Gov. Cuomo confirmed on Sunday New York State’s first case of the coronavirus, saying that the woman contracted the virus while traveling in Iran.
“The patient has respiratory symptoms, but is not in serious condition and has been in a controlled situation since arriving to New York,” Governor Cuomo said in a statement. The 39-year-old-woman is isolated in her home in Manhattan. The governor explained that she was a health-care worker so “she knew to take precautions and stay in a controlled situation.” At least one other person in New York is being tested for the disease, also after a visit to Iran. In an interview with CNN, Cuomo said he anticipated that “there will be community spread” but that “there’s no reason for concern.”
Two people died in Washington State and it is believed that undetected cases were spreading the virus for weeks. At least three other cases of coronavirus cases were confirmed in Kirkland county, following testing at EvergreenHealth hospital. A resident and a worker at a nursing facility in Kirkland were also diagnosed. Two other patients who were in critical condition at hospitals in Renton and Seattle tested positive for the coronavirus.
California on Wednesday reported its first death from the virus bringing the U.S. death toll to 12. More than 225 cases have been confirmed across the country. The cases identified over the weekend were in Washington, California, Illinois, Rhode Island, New York, Florida and Oregon, and included a mix of people who had traveled to high-risk countries and those who were believed to have contracted the disease domestically.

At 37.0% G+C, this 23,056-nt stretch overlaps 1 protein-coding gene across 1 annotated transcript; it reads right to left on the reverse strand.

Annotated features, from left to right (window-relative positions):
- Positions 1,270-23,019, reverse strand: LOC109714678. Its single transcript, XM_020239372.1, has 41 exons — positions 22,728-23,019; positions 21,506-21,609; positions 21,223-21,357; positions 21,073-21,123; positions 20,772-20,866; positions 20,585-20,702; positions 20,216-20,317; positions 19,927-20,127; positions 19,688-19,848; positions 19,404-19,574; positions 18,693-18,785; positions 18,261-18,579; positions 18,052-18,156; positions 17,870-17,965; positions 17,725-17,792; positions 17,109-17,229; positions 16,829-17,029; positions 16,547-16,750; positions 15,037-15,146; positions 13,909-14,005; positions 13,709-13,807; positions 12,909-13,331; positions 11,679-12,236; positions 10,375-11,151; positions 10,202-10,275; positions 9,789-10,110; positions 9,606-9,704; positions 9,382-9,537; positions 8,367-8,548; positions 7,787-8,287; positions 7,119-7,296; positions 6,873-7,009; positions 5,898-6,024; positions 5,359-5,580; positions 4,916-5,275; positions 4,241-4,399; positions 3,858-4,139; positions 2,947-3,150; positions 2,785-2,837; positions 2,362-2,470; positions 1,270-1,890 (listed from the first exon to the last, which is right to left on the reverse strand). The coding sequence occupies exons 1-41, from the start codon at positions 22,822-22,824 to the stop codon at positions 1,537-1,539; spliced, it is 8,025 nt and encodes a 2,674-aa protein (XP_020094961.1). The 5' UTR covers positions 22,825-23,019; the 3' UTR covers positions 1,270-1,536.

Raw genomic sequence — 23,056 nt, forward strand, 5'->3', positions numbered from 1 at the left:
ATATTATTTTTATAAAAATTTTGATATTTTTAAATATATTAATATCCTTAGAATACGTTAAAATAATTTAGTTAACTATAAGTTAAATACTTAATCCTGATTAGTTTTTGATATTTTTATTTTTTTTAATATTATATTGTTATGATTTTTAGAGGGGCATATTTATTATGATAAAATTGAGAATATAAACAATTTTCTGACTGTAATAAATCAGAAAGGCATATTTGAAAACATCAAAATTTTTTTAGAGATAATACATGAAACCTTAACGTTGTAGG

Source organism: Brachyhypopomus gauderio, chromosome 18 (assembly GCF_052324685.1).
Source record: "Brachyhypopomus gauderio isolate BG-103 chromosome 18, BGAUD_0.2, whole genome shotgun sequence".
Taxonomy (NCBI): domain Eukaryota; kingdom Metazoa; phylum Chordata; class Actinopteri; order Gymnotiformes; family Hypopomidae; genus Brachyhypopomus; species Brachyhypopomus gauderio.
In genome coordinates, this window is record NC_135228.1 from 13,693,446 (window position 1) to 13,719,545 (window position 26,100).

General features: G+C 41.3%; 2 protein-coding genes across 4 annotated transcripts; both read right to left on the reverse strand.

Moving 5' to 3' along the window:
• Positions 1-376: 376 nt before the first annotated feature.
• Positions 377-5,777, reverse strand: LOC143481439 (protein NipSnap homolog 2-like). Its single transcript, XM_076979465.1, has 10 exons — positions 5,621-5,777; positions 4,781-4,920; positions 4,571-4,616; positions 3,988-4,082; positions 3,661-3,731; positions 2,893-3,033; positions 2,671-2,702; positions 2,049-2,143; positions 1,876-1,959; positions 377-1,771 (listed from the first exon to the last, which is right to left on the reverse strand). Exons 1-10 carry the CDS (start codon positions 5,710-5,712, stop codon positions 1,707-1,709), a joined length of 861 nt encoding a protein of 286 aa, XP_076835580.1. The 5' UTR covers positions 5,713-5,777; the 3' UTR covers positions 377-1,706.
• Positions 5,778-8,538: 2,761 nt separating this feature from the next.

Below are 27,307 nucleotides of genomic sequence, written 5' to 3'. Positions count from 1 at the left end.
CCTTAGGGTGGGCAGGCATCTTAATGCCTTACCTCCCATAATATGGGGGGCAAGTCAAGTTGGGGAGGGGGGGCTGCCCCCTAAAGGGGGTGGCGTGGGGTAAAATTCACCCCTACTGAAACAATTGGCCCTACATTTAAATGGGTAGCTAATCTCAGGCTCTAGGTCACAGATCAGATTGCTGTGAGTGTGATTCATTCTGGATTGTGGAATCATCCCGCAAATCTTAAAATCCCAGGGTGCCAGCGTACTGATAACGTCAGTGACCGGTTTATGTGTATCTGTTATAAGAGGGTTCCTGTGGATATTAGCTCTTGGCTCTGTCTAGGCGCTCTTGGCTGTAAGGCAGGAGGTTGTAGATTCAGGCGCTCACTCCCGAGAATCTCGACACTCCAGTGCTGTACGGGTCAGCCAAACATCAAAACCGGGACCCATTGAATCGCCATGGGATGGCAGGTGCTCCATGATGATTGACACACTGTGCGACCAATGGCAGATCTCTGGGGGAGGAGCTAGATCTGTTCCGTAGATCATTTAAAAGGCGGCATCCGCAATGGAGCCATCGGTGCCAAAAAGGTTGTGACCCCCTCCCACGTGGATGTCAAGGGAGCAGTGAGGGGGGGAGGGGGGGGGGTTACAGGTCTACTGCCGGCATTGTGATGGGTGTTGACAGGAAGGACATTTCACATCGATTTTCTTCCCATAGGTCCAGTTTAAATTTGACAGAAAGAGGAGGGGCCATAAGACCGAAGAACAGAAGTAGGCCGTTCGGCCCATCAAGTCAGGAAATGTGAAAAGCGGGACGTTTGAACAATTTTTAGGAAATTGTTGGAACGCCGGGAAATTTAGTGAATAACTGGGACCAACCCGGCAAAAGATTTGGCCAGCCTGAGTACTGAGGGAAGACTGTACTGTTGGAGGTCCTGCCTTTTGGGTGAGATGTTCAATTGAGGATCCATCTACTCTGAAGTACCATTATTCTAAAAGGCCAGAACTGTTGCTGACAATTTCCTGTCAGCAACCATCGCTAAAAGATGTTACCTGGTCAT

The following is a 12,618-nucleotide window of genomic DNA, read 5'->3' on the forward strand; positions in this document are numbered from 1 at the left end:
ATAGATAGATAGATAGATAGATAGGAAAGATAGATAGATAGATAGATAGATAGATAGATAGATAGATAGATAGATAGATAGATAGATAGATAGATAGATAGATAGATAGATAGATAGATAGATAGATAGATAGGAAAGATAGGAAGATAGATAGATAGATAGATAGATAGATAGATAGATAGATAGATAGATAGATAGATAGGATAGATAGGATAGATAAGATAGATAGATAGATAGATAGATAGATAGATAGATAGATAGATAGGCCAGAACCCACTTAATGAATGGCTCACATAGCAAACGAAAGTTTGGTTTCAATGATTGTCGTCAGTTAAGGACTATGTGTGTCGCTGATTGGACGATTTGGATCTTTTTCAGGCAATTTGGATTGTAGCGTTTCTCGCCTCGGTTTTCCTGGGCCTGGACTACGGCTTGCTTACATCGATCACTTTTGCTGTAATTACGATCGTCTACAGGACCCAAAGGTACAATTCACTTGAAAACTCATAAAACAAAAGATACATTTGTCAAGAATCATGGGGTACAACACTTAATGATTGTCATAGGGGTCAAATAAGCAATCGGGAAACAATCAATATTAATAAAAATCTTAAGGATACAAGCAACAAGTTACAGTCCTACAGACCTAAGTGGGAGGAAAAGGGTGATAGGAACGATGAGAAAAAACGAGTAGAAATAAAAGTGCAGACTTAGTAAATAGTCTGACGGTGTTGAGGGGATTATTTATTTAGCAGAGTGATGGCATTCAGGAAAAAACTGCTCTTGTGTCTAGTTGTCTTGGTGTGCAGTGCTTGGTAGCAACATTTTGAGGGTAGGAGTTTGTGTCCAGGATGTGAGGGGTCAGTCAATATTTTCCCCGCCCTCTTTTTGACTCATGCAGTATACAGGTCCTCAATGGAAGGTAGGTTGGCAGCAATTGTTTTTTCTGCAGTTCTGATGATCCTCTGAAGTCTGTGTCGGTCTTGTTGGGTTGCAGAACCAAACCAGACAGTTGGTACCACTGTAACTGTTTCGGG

The disease originated in Wuhan province in China three months ago and more than 95,000 people have been infected globally. More than 3,281 have died. New hubs of transmission have emerged in Italy, South Korea, and Iran.
World Health Organization director-general Tedros Adhanom Ghebreyesus issued a statement on Thursday, urging governments to take strong measures against the spread of the pandemic.
“We are concerned that some countries have either not taken this seriously enough, or have decided there is nothing they can do,” Ghebreyesus said. “This is not a drill, this is not a time to give up, this is not a time for excuses, this is a time for pulling out all the stops.”
The Senate on Thursday passed an $8.3 billion measure for emergency funding to help address the outbreak. The bill now goes to President Donald Trump for his signature.